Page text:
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Business meetings and negotiations

In Norway, it is still relatively easy to reach top-level executives within a corporation. It is often possible to go all the way to the top but care should be taken to determine whether this is really the wisest move - sometimes the best place to start may be a bit further down the organizational structure.

The best time for meetings is usually between 9 and 12 in the morning and 1 and 4 in the afternoon. Meetings should be set up beforehand and confirmed by letter, telephone or e-mail. Punctuality is important and it is considered impolite to be late to meetings. Although latecomers are always welcomed, they will be seen as somewhat unprofessional and can not expect to receive a briefing to bring them up to speed. Repeated cancellation of appointments is not popular and will quickly give off a bad impression. For social events such as dinner parties there is a grace period of about 15 minutes. And be aware that words of welcome are usually spoken about 30 minutes into a reception or cocktail party.
 
When it comes to language, Norwegians are reputed to be relatively skilled speakers of English. This is true in most cases but many are reluctant to admit that there is something that they do not understand. This means that they may have grasped the general idea but perhaps not all the finer details in your discussions. It may be a good idea to check to see if your Norwegian partners have truly understood the ramifications of your ideas. Moreover, their skills in written English do not always match their oral skills, so be sure to read through any papers and clarify any ambiguities at an early stage. Many Norwegians have a working knowledge of either German or French but will seldom feel comfortable participating in discussions in these languages during meetings.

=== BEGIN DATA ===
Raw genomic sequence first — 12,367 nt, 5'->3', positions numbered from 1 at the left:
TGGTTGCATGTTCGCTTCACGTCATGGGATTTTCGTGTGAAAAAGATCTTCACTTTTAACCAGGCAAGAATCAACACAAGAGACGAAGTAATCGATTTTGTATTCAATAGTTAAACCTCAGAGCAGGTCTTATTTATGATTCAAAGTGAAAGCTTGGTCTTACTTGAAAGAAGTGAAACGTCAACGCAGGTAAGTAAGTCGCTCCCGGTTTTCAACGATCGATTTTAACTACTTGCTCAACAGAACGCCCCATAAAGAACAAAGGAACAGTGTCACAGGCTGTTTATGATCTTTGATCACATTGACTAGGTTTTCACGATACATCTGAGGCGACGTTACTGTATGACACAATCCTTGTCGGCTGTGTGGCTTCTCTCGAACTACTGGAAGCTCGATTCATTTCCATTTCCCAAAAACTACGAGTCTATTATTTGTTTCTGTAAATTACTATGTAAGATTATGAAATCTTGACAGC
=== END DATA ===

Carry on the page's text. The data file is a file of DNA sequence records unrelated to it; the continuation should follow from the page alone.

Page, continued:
It is crucial that you be thoroughly prepared for business meetings. Start with an agenda and choose a fact-oriented presentation form. It is also important that you stick to the time frame. You may find that negotiations move more quickly than you had expected. Norwegians may well be empowered to take quick decisions and inclined to do so. Other times, proposals will need to be discussed internally in their companies and some time may elapse before a decision can be taken.
 
Contracts and agreements are mutually binding. Prices and specifications are black and white and an offer stands as tendered. Bargaining will probably get you nowhere and may well generate resistance among your Norwegian counterparts. This attitude has given Norwegians a reputation as inflexible and tough to deal with. On the other hand, Norwegians are direct and present their intentions immediately without pussyfooting around. And all parties are expected to honour all agreements and promises. Norwegians set great store by openness and honesty

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